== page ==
Parser and Lexer Interpreters

Since ANTLR 4.2

For small parsing tasks it is sometimes convenient to use ANTLR in interpreted mode, rather than generating a parser in a particular target, compiling it and running it as part of your application. Here's some sample code that creates lexer and parser Grammar objects and then creates interpreters. Once we have a ParserInterpreter, we can use it to parse starting in any rule we like, given a rule index (which the grammar + the parser can provide).

Action Code

Since interpreters don't use generated parsers + lexers they cannot execute any action code (including predicates). That means the interpreter runs as if there were no predicates at all. If your grammar requires action code in order to parse correctly you will not be able to test it using this approach.

Java Target Interpreter Setup

LexerGrammar lg = new LexerGrammar(
    "lexer grammar L;\n" +
    "A : 'a' ;\n" +
    "B : 'b' ;\n" +
    "C : 'c' ;\n");
Grammar g = new Grammar(
    "parser grammar T;\n" +
    "s : (A|B)* C ;\n",
LexerInterpreter lexEngine =
    lg.createLexerInterpreter(new ANTLRInputStream(input));
CommonTokenStream tokens = new CommonTokenStream(lexEngine);
ParserInterpreter parser = g.createParserInterpreter(tokens);
ParseTree t = parser.parse(g.rules.get(startRule).index);

You can also load combined grammars from a file:

public static ParseTree parse(String fileName,
                              String combinedGrammarFileName,
                              String startRule)
    throws IOException
    final Grammar g = Grammar.load(combinedGrammarFileName);
    LexerInterpreter lexEngine = g.createLexerInterpreter(CharStreams.fromPath(Paths.get(fileName)));
    CommonTokenStream tokens = new CommonTokenStream(lexEngine);
    ParserInterpreter parser = g.createParserInterpreter(tokens);
    ParseTree t = parser.parse(g.getRule(startRule).index);
    System.out.println("parse tree: "+t.toStringTree(parser));
    return t;


ParseTree t = parse("",

To load separate lexer/parser grammars, do this:

public static ParseTree parse(String fileNameToParse,
                              String lexerGrammarFileName,
                              String parserGrammarFileName,
                              String startRule)
    throws IOException
    final LexerGrammar lg = (LexerGrammar) Grammar.load(lexerGrammarFileName);
    final Grammar pg = Grammar.load(parserGrammarFileName, lg);
    CharStream input = CharStreams.fromPath(Paths.get(fileNameToParse));
    LexerInterpreter lexEngine = lg.createLexerInterpreter(input);
    CommonTokenStream tokens = new CommonTokenStream(lexEngine);
    ParserInterpreter parser = pg.createParserInterpreter(tokens);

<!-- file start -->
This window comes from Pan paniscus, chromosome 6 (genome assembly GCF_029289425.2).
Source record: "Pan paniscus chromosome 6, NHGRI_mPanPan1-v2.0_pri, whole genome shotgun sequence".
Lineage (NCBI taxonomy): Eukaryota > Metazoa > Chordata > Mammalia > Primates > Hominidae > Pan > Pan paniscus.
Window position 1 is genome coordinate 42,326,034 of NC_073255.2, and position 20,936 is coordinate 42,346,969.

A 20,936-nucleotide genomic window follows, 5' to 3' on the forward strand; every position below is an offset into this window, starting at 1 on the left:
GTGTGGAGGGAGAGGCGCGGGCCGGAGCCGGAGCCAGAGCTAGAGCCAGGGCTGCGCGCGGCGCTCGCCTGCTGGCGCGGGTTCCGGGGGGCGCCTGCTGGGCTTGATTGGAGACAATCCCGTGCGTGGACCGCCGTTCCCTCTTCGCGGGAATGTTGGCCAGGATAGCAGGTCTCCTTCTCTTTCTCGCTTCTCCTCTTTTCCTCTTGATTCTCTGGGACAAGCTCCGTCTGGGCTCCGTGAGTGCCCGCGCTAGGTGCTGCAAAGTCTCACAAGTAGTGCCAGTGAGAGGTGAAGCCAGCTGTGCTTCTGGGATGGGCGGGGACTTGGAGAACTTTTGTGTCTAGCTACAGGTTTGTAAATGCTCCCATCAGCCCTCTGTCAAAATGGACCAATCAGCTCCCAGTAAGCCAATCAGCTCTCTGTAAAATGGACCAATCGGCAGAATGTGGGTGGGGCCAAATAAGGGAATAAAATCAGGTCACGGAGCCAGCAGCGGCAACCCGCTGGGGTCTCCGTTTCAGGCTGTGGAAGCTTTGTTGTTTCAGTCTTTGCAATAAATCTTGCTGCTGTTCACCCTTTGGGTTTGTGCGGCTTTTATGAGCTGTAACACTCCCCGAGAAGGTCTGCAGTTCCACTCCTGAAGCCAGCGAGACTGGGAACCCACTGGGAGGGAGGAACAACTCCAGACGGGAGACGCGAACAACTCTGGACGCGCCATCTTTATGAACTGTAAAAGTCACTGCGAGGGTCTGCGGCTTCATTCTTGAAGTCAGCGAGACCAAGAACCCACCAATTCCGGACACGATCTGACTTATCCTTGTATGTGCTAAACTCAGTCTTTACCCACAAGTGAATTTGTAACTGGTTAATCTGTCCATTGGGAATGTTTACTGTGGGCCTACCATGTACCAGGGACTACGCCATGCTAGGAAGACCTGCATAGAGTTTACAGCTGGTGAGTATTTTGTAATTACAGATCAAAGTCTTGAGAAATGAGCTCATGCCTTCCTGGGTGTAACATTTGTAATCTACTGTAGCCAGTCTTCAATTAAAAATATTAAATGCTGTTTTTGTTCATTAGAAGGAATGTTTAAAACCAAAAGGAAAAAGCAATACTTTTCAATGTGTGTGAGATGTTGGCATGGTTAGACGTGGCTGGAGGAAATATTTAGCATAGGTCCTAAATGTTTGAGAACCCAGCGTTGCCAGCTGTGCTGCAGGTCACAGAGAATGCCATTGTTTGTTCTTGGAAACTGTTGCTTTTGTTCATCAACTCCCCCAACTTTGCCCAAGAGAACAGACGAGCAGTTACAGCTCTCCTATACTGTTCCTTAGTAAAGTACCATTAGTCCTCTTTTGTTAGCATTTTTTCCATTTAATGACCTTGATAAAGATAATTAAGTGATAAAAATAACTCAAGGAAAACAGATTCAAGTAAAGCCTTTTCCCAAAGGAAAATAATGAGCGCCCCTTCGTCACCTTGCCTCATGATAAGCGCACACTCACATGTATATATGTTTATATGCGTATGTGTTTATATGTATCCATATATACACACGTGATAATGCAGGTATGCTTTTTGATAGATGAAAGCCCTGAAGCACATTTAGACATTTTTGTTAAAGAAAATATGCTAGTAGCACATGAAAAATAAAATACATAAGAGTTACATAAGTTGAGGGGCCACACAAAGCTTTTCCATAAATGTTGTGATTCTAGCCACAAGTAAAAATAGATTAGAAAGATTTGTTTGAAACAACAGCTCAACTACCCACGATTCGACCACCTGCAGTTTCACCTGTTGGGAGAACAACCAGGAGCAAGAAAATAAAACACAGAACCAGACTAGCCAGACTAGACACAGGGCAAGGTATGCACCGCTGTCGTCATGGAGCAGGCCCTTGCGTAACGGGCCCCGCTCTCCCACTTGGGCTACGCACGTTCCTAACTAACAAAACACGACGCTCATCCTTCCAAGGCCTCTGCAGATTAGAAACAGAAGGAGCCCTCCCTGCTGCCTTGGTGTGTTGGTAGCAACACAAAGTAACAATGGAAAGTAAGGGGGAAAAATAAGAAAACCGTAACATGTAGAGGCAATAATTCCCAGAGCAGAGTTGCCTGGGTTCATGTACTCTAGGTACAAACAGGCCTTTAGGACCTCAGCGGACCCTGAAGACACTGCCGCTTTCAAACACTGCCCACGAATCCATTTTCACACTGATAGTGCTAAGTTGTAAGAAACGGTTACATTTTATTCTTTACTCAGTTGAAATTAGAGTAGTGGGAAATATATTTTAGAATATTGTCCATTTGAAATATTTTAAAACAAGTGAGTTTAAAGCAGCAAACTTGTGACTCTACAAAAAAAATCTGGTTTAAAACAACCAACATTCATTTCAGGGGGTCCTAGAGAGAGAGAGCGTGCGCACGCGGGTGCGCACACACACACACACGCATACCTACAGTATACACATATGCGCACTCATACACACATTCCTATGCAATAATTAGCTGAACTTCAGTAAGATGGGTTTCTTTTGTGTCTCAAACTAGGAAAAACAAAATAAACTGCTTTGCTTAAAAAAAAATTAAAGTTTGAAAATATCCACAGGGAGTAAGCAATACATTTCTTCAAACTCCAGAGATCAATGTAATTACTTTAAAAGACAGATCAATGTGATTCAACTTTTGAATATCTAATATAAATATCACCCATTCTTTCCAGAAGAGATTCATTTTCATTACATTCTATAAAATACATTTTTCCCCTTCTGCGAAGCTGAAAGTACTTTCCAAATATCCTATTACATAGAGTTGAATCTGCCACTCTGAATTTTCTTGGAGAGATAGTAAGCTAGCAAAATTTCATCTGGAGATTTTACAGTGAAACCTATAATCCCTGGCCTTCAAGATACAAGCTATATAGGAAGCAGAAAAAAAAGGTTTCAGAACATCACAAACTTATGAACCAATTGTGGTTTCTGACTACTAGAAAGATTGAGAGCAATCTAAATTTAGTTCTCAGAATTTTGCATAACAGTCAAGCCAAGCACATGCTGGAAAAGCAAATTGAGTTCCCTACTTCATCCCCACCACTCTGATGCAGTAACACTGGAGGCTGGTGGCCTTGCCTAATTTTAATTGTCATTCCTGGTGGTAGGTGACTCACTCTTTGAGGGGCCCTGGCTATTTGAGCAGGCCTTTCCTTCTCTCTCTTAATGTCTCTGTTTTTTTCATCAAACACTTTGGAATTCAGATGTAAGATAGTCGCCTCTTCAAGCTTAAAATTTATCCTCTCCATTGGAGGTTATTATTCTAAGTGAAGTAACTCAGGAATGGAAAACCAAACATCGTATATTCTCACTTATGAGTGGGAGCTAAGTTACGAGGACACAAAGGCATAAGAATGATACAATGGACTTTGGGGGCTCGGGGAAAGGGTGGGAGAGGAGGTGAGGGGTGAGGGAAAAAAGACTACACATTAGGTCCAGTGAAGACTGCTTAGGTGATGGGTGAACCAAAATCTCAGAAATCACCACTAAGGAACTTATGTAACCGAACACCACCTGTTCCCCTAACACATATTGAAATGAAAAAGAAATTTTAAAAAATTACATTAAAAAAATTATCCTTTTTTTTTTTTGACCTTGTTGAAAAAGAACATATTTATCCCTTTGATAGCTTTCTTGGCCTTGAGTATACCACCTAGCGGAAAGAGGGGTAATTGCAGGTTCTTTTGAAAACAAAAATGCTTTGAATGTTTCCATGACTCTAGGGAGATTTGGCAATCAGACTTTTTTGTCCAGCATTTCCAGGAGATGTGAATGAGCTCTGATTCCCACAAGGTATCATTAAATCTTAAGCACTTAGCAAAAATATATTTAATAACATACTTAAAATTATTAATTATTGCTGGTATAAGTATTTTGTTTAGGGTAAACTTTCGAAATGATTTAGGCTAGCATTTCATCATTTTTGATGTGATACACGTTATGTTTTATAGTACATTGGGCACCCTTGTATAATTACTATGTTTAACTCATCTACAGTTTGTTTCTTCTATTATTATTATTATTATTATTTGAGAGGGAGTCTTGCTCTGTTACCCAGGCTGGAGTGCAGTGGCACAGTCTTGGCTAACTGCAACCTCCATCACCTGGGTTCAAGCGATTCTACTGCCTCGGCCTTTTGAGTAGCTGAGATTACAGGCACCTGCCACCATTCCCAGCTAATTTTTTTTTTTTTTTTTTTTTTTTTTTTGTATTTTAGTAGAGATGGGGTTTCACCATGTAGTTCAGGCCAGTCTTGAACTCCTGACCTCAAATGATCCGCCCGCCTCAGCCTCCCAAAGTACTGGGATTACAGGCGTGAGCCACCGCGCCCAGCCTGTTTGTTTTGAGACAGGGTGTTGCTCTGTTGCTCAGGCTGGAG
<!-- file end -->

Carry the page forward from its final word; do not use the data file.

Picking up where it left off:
ParseTree t = parser.parse(pg.getRule(startRule).index);
    System.out.println("parse tree: " + t.toStringTree(parser));
    return t;


ParseTree t = parse(fileName, XMLLexerGrammar, XMLParserGrammar, "document");

This is also how we will integrate instantaneous parsing into ANTLRWorks2 and development environment plug-ins.


Non-Java Target Interpreter Setup

The ANTLR4 runtimes do not contain any grammar parsing classes (they are in the ANTLR4 tool jar). Hence we cannot use LexerGrammar and Grammar to parse grammars for the interpreter. Instead we directly instantiate LexerInterpreter and ParserInterpreter objects. They require some data (namely symbol information and the ATNs) which only the ANTLR4 tool can give us. However, on each generation run ANTLR not only produces your parser + lexer files but also interpreter data files (*.interp) which contain all you need to feed the interpreters.

A support class (InterpreterDataReader) is used to load the data for your convenience, which makes this very easy to use. Btw. even the Java target go this route instead of using the non-runtime classes Grammar and LexerGrammar. Sometimes it might not be feasible to use the tool jar for whatever reason.

Here's how the setup looks like (C++ example):

 * sourceFileName - name of the file with content to parse
 * lexerName - the name of your lexer (arbitrary, that's what is used in error messages)
 * parserName - ditto for the parser
 * lexerDataFileName - the lexer interpeter data file name (e.g. `<path>/ExprLexer.interp`)
 * parserDataFileName - ditto for the parser (e.g. `<path>/Expr.interp`)
 * startRule - the name of the rule to start parsing at
void parse(std::string const& sourceFileName,
  std::string const& lexerName, std::string const& parserName,
  std::string const& lexerDataFileName, std::string const& parserDataFileName,
  std::string const& startRule) {
    InterpreterData lexerData = InterpreterDataReader::parseFile(lexerDataFileName);
    InterpreterData parserData = InterpreterDataReader::parseFile(parserDataFileName);

    ANTLRFileStream input(sourceFileName);
    LexerInterpreter lexEngine(lexerName, lexerData.vocabulary, lexerData.ruleNames,
      lexerData.channels, lexerData.modes, lexerData.atn, &input);
    CommonTokenStream tokens(&lexEngine);

    /* Remove comment to print the tokens.
    std::cout << "INPUT:" << std::endl;
    for (auto token : tokens.getTokens()) {
      std::cout << token->toString() << std::endl;

    ParserInterpreter parser(parserName, parserData.vocabulary, parserData.ruleNames,
      parserData.atn, &tokens);
    tree::ParseTree *tree = parser.parse(parser.getRuleIndex(startRule));

    std::cout << "parse tree: " << tree->toStringTree(&parser) << std::endl;